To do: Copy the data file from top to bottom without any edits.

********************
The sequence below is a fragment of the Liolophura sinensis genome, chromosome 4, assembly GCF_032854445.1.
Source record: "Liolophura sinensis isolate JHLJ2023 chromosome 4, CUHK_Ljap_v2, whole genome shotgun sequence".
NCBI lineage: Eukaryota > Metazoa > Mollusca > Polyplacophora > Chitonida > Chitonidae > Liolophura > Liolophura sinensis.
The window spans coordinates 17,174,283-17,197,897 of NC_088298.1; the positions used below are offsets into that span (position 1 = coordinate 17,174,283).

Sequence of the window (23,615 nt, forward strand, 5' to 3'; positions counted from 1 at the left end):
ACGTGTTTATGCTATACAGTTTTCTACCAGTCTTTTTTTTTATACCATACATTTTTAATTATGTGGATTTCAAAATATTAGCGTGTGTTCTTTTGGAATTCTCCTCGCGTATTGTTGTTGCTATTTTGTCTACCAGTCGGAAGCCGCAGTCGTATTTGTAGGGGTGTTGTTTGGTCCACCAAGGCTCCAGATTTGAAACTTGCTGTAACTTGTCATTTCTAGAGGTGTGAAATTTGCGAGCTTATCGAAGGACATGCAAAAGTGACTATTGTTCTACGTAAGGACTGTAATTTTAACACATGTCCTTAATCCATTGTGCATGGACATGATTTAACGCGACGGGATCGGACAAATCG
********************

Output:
The sequence below is a fragment of the Liolophura sinensis genome, chromosome 4, assembly GCF_032854445.1.
Source record: "Liolophura sinensis isolate JHLJ2023 chromosome 4, CUHK_Ljap_v2, whole genome shotgun sequence".
NCBI lineage: Eukaryota > Metazoa > Mollusca > Polyplacophora > Chitonida > Chitonidae > Liolophura > Liolophura sinensis.
The window spans coordinates 17,174,283-17,197,897 of NC_088298.1; the positions used below are offsets into that span (position 1 = coordinate 17,174,283).

Sequence of the window (23,615 nt, forward strand, 5' to 3'; positions counted from 1 at the left end):
ACGTGTTTATGCTATACAGTTTTCTACCAGTCTTTTTTTTTATACCATACATTTTTAATTATGTGGATTTCAAAATATTAGCGTGTGTTCTTTTGGAATTCTCCTCGCGTATTGTTGTTGCTATTTTGTCTACCAGTCGGAAGCCGCAGTCGTATTTGTAGGGGTGTTGTTTGGTCCACCAAGGCTCCAGATTTGAAACTTGCTGTAACTTGTCATTTCTAGAGGTGTGAAATTTGCGAGCTTATCGAAGGACATGCAAAAGTGACTATTGTTCTACGTAAGGACTGTAATTTTAACACATGTCCTTAATCCATTGTGCATGGACATGATTTAACGCGACGGGATCGGACAAATCG